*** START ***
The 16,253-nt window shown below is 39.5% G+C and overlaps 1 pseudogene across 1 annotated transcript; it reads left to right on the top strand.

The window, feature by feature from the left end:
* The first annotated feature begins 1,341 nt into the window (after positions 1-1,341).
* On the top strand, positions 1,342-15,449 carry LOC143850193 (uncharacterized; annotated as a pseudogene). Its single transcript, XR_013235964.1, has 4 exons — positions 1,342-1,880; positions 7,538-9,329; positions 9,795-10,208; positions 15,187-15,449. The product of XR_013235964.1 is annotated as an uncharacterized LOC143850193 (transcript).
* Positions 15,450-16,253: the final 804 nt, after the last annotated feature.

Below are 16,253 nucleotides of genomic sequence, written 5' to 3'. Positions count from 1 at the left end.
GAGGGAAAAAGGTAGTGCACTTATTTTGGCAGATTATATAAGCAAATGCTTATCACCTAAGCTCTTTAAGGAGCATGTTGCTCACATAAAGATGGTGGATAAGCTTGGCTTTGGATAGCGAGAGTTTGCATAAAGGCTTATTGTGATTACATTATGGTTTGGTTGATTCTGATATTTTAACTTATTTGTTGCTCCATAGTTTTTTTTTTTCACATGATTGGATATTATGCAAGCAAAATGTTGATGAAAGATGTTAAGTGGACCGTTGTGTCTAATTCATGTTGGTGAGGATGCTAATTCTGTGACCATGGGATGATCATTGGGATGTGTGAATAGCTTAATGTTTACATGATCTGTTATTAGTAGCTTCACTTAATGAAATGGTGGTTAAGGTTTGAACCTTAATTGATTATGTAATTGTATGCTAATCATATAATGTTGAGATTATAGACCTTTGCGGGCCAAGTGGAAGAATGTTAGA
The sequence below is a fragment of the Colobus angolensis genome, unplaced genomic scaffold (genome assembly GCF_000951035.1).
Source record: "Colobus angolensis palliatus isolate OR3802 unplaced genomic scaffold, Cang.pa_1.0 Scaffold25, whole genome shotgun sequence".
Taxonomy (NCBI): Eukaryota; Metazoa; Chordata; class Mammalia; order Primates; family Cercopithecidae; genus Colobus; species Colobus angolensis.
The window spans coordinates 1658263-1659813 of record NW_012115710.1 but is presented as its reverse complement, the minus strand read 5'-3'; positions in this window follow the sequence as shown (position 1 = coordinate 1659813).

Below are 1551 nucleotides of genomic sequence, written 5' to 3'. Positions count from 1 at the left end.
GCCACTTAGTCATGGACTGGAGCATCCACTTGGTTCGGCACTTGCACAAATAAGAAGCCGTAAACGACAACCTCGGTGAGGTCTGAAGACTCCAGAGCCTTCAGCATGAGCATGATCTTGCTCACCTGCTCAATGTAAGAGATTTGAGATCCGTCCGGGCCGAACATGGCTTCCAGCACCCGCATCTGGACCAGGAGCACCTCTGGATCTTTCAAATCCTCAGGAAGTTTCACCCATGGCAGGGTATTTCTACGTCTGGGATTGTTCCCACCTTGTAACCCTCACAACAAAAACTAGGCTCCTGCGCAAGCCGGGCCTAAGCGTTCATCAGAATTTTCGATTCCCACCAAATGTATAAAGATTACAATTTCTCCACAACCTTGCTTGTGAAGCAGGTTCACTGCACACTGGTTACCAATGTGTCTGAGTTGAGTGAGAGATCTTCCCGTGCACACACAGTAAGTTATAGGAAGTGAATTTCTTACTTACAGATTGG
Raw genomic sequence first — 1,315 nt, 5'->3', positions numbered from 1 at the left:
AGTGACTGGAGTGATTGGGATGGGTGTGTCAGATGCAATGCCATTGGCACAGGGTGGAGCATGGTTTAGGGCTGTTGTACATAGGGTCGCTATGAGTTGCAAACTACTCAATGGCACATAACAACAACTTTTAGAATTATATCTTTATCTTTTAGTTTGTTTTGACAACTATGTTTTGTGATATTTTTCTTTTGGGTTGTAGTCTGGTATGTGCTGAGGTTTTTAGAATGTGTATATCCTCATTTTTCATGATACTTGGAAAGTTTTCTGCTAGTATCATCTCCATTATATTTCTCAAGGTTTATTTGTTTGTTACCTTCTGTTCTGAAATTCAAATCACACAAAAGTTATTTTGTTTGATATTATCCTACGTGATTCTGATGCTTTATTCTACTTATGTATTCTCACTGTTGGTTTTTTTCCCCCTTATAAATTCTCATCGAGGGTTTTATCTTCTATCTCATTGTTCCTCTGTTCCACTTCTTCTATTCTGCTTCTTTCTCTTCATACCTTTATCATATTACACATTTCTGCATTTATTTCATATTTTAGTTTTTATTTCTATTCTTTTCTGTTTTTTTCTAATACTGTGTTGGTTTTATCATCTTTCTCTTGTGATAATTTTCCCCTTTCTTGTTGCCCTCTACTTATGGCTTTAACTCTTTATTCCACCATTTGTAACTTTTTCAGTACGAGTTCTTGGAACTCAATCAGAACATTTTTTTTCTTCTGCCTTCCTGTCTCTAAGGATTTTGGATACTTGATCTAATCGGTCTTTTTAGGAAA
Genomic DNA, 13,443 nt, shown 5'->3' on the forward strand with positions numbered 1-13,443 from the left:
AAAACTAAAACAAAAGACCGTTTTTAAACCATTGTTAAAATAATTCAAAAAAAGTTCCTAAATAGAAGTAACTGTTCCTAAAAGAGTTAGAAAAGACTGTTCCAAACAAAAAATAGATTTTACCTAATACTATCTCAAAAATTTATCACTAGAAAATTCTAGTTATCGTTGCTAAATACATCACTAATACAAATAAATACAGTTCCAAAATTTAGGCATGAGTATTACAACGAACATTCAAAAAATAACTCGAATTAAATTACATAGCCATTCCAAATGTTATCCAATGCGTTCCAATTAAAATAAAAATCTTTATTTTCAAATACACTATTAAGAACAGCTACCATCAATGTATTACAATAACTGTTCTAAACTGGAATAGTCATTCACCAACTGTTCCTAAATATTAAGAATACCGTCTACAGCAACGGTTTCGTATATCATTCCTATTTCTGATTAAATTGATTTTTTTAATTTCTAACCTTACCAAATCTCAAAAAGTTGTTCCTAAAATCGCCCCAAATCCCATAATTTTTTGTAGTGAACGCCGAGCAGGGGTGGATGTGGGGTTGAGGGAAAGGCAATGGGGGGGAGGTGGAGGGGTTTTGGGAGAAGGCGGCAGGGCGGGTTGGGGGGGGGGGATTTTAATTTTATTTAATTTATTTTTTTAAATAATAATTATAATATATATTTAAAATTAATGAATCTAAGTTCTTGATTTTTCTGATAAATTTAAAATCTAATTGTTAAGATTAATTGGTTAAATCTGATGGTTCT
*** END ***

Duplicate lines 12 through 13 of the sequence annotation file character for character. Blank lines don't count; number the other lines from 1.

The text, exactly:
Below are 1551 nucleotides of genomic sequence, written 5' to 3'. Positions count from 1 at the left end.
GCCACTTAGTCATGGACTGGAGCATCCACTTGGTTCGGCACTTGCACAAATAAGAAGCCGTAAACGACAACCTCGGTGAGGTCTGAAGACTCCAGAGCCTTCAGCATGAGCATGATCTTGCTCACCTGCTCAATGTAAGAGATTTGAGATCCGTCCGGGCCGAACATGGCTTCCAGCACCCGCATCTGGACCAGGAGCACCTCTGGATCTTTCAAATCCTCAGGAAGTTTCACCCATGGCAGGGTATTTCTACGTCTGGGATTGTTCCCACCTTGTAACCCTCACAACAAAAACTAGGCTCCTGCGCAAGCCGGGCCTAAGCGTTCATCAGAATTTTCGATTCCCACCAAATGTATAAAGATTACAATTTCTCCACAACCTTGCTTGTGAAGCAGGTTCACTGCACACTGGTTACCAATGTGTCTGAGTTGAGTGAGAGATCTTCCCGTGCACACACAGTAAGTTATAGGAAGTGAATTTCTTACTTACAGATTGG